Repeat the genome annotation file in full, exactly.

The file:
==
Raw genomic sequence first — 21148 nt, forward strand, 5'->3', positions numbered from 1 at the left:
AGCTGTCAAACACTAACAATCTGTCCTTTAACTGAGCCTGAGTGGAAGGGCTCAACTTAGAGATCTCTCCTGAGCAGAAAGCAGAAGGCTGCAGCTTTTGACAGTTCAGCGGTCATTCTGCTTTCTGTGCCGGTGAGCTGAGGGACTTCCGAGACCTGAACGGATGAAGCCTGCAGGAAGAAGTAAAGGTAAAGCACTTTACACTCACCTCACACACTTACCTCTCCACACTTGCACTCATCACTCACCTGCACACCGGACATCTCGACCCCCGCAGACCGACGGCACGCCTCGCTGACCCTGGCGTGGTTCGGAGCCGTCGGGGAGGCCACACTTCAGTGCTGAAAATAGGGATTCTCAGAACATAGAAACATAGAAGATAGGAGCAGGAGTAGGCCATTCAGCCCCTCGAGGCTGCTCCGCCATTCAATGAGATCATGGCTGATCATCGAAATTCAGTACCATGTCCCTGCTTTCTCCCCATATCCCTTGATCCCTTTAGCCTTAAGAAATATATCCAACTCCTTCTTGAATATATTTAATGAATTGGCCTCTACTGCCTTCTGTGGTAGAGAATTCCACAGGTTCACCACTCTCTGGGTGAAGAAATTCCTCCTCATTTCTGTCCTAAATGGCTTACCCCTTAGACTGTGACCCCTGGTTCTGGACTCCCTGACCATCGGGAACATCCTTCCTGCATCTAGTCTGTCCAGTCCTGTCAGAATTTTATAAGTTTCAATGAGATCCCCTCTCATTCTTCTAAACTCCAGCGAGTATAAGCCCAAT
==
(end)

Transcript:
Raw genomic sequence first — 21148 nt, forward strand, 5'->3', positions numbered from 1 at the left:
AGCTGTCAAACACTAACAATCTGTCCTTTAACTGAGCCTGAGTGGAAGGGCTCAACTTAGAGATCTCTCCTGAGCAGAAAGCAGAAGGCTGCAGCTTTTGACAGTTCAGCGGTCATTCTGCTTTCTGTGCCGGTGAGCTGAGGGACTTCCGAGACCTGAACGGATGAAGCCTGCAGGAAGAAGTAAAGGTAAAGCACTTTACACTCACCTCACACACTTACCTCTCCACACTTGCACTCATCACTCACCTGCACACCGGACATCTCGACCCCCGCAGACCGACGGCACGCCTCGCTGACCCTGGCGTGGTTCGGAGCCGTCGGGGAGGCCACACTTCAGTGCTGAAAATAGGGATTCTCAGAACATAGAAACATAGAAGATAGGAGCAGGAGTAGGCCATTCAGCCCCTCGAGGCTGCTCCGCCATTCAATGAGATCATGGCTGATCATCGAAATTCAGTACCATGTCCCTGCTTTCTCCCCATATCCCTTGATCCCTTTAGCCTTAAGAAATATATCCAACTCCTTCTTGAATATATTTAATGAATTGGCCTCTACTGCCTTCTGTGGTAGAGAATTCCACAGGTTCACCACTCTCTGGGTGAAGAAATTCCTCCTCATTTCTGTCCTAAATGGCTTACCCCTTAGACTGTGACCCCTGGTTCTGGACTCCCTGACCATCGGGAACATCCTTCCTGCATCTAGTCTGTCCAGTCCTGTCAGAATTTTATAAGTTTCAATGAGATCCCCTCTCATTCTTCTAAACTCCAGCGAGTATAAGCCCAAT